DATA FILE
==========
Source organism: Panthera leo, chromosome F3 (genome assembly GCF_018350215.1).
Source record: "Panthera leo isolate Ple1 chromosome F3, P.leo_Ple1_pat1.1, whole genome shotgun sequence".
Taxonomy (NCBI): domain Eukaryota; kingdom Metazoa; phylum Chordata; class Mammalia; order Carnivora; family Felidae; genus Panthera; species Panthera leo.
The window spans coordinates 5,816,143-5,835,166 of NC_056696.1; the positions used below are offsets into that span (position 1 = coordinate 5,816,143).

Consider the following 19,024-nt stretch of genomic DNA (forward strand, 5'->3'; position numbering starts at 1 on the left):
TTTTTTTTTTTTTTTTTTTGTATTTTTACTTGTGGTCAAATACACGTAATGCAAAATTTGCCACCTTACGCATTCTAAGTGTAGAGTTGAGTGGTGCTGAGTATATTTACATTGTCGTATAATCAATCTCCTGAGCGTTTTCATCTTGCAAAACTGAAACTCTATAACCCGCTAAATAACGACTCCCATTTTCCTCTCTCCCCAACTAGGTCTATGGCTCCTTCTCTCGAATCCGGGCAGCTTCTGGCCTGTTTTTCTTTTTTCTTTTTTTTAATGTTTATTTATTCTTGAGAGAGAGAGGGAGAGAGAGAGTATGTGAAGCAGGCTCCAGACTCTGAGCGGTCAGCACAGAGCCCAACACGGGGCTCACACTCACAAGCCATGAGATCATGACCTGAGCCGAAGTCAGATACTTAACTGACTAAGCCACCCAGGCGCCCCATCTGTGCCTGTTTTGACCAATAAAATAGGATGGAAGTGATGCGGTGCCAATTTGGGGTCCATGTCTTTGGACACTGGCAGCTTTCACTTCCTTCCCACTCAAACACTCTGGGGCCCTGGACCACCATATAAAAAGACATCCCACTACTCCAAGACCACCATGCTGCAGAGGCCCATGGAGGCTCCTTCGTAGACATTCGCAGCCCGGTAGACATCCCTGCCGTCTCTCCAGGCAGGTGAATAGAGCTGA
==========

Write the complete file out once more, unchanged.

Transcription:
Source organism: Panthera leo, chromosome F3 (genome assembly GCF_018350215.1).
Source record: "Panthera leo isolate Ple1 chromosome F3, P.leo_Ple1_pat1.1, whole genome shotgun sequence".
Taxonomy (NCBI): domain Eukaryota; kingdom Metazoa; phylum Chordata; class Mammalia; order Carnivora; family Felidae; genus Panthera; species Panthera leo.
The window spans coordinates 5,816,143-5,835,166 of NC_056696.1; the positions used below are offsets into that span (position 1 = coordinate 5,816,143).

Consider the following 19,024-nt stretch of genomic DNA (forward strand, 5'->3'; position numbering starts at 1 on the left):
TTTTTTTTTTTTTTTTTTTGTATTTTTACTTGTGGTCAAATACACGTAATGCAAAATTTGCCACCTTACGCATTCTAAGTGTAGAGTTGAGTGGTGCTGAGTATATTTACATTGTCGTATAATCAATCTCCTGAGCGTTTTCATCTTGCAAAACTGAAACTCTATAACCCGCTAAATAACGACTCCCATTTTCCTCTCTCCCCAACTAGGTCTATGGCTCCTTCTCTCGAATCCGGGCAGCTTCTGGCCTGTTTTTCTTTTTTCTTTTTTTTAATGTTTATTTATTCTTGAGAGAGAGAGGGAGAGAGAGAGTATGTGAAGCAGGCTCCAGACTCTGAGCGGTCAGCACAGAGCCCAACACGGGGCTCACACTCACAAGCCATGAGATCATGACCTGAGCCGAAGTCAGATACTTAACTGACTAAGCCACCCAGGCGCCCCATCTGTGCCTGTTTTGACCAATAAAATAGGATGGAAGTGATGCGGTGCCAATTTGGGGTCCATGTCTTTGGACACTGGCAGCTTTCACTTCCTTCCCACTCAAACACTCTGGGGCCCTGGACCACCATATAAAAAGACATCCCACTACTCCAAGACCACCATGCTGCAGAGGCCCATGGAGGCTCCTTCGTAGACATTCGCAGCCCGGTAGACATCCCTGCCGTCTCTCCAGGCAGGTGAATAGAGCTGA